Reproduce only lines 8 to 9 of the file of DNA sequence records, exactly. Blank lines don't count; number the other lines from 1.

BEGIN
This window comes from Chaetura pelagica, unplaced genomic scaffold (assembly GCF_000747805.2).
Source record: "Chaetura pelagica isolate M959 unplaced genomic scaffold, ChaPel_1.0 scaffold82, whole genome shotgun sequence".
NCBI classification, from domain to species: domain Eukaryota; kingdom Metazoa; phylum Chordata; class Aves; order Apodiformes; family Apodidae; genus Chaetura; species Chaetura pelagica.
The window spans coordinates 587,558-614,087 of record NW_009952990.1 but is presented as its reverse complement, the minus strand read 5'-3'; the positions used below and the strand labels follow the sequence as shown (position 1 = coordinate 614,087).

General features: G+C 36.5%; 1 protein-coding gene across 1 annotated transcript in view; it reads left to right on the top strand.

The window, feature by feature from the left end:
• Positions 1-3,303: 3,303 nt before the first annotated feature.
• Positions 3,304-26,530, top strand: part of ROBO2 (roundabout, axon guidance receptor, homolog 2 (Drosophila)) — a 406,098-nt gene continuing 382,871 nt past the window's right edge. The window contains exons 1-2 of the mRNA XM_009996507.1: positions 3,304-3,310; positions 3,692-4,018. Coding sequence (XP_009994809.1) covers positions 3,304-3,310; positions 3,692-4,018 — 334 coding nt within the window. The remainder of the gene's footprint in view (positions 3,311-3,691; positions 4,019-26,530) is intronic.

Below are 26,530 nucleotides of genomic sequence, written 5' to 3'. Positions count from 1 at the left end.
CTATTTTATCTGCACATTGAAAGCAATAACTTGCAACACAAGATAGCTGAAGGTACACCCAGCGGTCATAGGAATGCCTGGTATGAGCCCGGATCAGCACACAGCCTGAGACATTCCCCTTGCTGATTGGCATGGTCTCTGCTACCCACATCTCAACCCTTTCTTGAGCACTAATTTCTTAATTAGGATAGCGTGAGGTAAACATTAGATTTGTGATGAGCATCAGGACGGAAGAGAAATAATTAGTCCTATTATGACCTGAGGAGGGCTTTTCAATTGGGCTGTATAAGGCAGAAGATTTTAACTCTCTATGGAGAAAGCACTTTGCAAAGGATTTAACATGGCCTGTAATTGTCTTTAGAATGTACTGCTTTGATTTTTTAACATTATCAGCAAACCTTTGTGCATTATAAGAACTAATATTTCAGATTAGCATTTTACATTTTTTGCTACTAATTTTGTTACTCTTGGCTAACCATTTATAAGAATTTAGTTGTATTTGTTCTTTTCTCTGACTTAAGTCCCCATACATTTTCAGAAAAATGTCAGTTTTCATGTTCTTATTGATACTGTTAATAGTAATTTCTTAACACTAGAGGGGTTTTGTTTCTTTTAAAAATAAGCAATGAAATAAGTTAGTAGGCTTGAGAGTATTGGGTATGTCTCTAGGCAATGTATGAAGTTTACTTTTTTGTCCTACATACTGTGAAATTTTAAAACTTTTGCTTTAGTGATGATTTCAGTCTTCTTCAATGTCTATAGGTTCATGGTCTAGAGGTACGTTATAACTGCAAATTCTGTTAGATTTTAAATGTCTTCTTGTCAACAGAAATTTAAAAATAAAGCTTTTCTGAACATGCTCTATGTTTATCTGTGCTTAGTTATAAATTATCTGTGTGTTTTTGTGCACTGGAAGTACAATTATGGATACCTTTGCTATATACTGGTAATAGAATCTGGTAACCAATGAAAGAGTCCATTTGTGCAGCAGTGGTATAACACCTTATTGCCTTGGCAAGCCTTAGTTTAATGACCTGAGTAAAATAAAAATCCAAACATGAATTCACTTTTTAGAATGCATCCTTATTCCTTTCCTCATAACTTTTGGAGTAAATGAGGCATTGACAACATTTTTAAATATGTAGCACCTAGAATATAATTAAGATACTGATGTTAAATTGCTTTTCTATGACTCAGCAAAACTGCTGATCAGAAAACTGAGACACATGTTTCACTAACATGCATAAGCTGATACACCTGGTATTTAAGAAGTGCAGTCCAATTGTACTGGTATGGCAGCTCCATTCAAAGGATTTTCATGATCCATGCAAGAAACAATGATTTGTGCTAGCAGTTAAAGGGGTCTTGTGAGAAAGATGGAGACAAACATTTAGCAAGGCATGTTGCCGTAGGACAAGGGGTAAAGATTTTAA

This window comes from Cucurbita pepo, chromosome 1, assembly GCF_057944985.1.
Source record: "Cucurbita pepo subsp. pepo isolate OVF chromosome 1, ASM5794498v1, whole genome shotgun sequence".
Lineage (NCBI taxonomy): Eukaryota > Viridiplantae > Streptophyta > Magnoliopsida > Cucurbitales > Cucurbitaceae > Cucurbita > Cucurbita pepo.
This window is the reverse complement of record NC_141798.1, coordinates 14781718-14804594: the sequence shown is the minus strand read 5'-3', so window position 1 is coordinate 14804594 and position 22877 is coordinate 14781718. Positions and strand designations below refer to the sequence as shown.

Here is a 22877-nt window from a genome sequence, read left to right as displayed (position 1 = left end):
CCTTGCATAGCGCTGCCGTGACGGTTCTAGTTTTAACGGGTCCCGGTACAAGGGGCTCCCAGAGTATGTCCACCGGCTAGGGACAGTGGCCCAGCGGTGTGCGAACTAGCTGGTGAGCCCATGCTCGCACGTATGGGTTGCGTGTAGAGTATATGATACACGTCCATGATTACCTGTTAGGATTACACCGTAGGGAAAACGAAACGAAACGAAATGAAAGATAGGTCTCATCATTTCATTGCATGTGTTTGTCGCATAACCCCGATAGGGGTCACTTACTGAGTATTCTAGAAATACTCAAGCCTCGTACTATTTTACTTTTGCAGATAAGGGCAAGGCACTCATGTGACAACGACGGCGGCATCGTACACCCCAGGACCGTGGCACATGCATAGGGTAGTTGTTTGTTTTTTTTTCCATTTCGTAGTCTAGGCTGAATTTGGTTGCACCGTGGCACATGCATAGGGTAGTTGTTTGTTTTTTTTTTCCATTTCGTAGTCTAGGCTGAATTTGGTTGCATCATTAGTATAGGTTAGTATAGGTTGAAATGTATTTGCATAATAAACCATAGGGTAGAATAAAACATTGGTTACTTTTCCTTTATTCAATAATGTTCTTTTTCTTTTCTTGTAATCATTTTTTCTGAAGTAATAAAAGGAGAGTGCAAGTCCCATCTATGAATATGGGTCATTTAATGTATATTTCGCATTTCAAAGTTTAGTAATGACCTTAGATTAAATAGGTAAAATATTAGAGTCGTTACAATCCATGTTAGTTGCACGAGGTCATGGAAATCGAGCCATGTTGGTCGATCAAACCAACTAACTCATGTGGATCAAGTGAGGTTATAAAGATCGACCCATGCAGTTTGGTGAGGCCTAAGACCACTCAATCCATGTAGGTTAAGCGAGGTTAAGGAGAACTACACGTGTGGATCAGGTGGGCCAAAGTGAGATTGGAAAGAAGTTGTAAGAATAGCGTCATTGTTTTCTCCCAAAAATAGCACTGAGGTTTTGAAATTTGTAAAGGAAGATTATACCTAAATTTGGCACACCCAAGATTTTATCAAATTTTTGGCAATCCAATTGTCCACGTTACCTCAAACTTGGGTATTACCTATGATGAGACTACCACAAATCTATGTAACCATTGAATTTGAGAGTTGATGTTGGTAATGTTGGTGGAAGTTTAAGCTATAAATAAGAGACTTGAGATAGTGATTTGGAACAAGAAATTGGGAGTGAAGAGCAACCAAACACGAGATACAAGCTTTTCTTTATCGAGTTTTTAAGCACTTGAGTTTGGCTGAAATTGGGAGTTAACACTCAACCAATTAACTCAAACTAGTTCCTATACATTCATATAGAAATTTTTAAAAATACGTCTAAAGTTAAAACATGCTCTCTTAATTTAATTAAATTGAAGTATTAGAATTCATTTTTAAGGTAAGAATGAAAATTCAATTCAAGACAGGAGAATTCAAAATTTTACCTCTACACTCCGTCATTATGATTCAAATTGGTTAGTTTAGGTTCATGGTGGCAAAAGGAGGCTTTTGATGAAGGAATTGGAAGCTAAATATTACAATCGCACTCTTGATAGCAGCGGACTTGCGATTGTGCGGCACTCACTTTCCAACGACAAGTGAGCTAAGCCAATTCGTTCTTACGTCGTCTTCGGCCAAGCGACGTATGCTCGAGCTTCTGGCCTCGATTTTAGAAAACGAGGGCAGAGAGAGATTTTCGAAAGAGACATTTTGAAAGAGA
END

• Positions 3,304-26,530, top strand: part of ROBO2 (roundabout, axon guidance receptor, homolog 2 (Drosophila)) — a 406,098-nt gene continuing 382,871 nt past the window's right edge. The window contains exons 1-2 of the mRNA XM_009996507.1: positions 3,304-3,310; positions 3,692-4,018. Coding sequence (XP_009994809.1) covers positions 3,304-3,310; positions 3,692-4,018 — 334 coding nt within the window. The remainder of the gene's footprint in view (positions 3,311-3,691; positions 4,019-26,530) is intronic.

Below are 26,530 nucleotides of genomic sequence, written 5' to 3'. Positions count from 1 at the left end.